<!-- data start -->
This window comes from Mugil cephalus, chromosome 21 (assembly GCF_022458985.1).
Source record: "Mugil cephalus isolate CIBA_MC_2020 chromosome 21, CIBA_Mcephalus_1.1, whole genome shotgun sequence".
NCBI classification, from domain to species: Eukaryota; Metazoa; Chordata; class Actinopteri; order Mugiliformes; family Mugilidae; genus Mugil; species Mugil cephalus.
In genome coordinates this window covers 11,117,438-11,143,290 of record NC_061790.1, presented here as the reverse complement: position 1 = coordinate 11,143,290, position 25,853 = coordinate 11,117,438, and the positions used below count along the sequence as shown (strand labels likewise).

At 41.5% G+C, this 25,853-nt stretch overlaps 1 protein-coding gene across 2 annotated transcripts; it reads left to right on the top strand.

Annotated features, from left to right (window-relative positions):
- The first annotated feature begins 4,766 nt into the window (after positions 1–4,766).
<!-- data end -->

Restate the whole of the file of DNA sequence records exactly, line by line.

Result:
This window comes from Mugil cephalus, chromosome 21 (assembly GCF_022458985.1).
Source record: "Mugil cephalus isolate CIBA_MC_2020 chromosome 21, CIBA_Mcephalus_1.1, whole genome shotgun sequence".
NCBI classification, from domain to species: Eukaryota; Metazoa; Chordata; class Actinopteri; order Mugiliformes; family Mugilidae; genus Mugil; species Mugil cephalus.
In genome coordinates this window covers 11,117,438-11,143,290 of record NC_061790.1, presented here as the reverse complement: position 1 = coordinate 11,143,290, position 25,853 = coordinate 11,117,438, and the positions used below count along the sequence as shown (strand labels likewise).

At 41.5% G+C, this 25,853-nt stretch overlaps 1 protein-coding gene across 2 annotated transcripts; it reads left to right on the top strand.

Annotated features, from left to right (window-relative positions):
- The first annotated feature begins 4,766 nt into the window (after positions 1–4,766).